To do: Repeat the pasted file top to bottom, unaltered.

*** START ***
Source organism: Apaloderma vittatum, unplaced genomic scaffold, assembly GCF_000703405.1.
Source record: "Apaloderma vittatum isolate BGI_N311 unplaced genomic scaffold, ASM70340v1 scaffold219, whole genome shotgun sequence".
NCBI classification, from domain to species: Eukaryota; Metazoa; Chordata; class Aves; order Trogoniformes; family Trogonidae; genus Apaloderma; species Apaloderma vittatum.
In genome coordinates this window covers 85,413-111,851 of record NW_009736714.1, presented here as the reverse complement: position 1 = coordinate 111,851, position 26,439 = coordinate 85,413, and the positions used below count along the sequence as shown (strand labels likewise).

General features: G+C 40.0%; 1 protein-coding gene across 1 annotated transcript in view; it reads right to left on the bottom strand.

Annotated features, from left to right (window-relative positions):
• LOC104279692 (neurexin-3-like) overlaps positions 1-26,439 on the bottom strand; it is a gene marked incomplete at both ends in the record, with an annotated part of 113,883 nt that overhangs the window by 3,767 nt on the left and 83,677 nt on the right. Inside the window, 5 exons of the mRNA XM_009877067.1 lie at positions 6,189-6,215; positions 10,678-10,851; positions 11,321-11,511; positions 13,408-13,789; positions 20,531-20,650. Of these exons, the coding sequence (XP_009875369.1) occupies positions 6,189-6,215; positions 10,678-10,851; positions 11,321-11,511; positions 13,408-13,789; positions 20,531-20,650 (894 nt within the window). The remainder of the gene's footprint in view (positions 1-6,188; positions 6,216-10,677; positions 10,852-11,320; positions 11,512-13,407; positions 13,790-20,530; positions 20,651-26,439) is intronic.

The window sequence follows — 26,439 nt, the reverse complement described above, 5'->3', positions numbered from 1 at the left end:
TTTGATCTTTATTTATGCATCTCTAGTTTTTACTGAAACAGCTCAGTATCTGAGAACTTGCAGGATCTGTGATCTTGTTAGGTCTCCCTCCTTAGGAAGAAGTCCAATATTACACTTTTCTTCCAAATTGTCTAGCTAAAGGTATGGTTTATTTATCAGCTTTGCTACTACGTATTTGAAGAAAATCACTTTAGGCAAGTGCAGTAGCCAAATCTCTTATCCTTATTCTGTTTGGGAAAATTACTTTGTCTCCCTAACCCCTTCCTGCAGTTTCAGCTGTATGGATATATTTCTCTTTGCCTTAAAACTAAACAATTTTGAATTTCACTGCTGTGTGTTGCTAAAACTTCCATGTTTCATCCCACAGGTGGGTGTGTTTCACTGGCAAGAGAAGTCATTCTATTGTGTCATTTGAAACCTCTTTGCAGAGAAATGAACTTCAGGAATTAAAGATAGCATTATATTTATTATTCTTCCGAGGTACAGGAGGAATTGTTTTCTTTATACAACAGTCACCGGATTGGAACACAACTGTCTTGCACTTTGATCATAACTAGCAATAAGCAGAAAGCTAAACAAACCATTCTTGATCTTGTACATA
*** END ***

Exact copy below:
Source organism: Apaloderma vittatum, unplaced genomic scaffold, assembly GCF_000703405.1.
Source record: "Apaloderma vittatum isolate BGI_N311 unplaced genomic scaffold, ASM70340v1 scaffold219, whole genome shotgun sequence".
NCBI classification, from domain to species: Eukaryota; Metazoa; Chordata; class Aves; order Trogoniformes; family Trogonidae; genus Apaloderma; species Apaloderma vittatum.
In genome coordinates this window covers 85,413-111,851 of record NW_009736714.1, presented here as the reverse complement: position 1 = coordinate 111,851, position 26,439 = coordinate 85,413, and the positions used below count along the sequence as shown (strand labels likewise).

General features: G+C 40.0%; 1 protein-coding gene across 1 annotated transcript in view; it reads right to left on the bottom strand.

Annotated features, from left to right (window-relative positions):
• LOC104279692 (neurexin-3-like) overlaps positions 1-26,439 on the bottom strand; it is a gene marked incomplete at both ends in the record, with an annotated part of 113,883 nt that overhangs the window by 3,767 nt on the left and 83,677 nt on the right. Inside the window, 5 exons of the mRNA XM_009877067.1 lie at positions 6,189-6,215; positions 10,678-10,851; positions 11,321-11,511; positions 13,408-13,789; positions 20,531-20,650. Of these exons, the coding sequence (XP_009875369.1) occupies positions 6,189-6,215; positions 10,678-10,851; positions 11,321-11,511; positions 13,408-13,789; positions 20,531-20,650 (894 nt within the window). The remainder of the gene's footprint in view (positions 1-6,188; positions 6,216-10,677; positions 10,852-11,320; positions 11,512-13,407; positions 13,790-20,530; positions 20,651-26,439) is intronic.

The window sequence follows — 26,439 nt, the reverse complement described above, 5'->3', positions numbered from 1 at the left end:
TTTGATCTTTATTTATGCATCTCTAGTTTTTACTGAAACAGCTCAGTATCTGAGAACTTGCAGGATCTGTGATCTTGTTAGGTCTCCCTCCTTAGGAAGAAGTCCAATATTACACTTTTCTTCCAAATTGTCTAGCTAAAGGTATGGTTTATTTATCAGCTTTGCTACTACGTATTTGAAGAAAATCACTTTAGGCAAGTGCAGTAGCCAAATCTCTTATCCTTATTCTGTTTGGGAAAATTACTTTGTCTCCCTAACCCCTTCCTGCAGTTTCAGCTGTATGGATATATTTCTCTTTGCCTTAAAACTAAACAATTTTGAATTTCACTGCTGTGTGTTGCTAAAACTTCCATGTTTCATCCCACAGGTGGGTGTGTTTCACTGGCAAGAGAAGTCATTCTATTGTGTCATTTGAAACCTCTTTGCAGAGAAATGAACTTCAGGAATTAAAGATAGCATTATATTTATTATTCTTCCGAGGTACAGGAGGAATTGTTTTCTTTATACAACAGTCACCGGATTGGAACACAACTGTCTTGCACTTTGATCATAACTAGCAATAAGCAGAAAGCTAAACAAACCATTCTTGATCTTGTACATA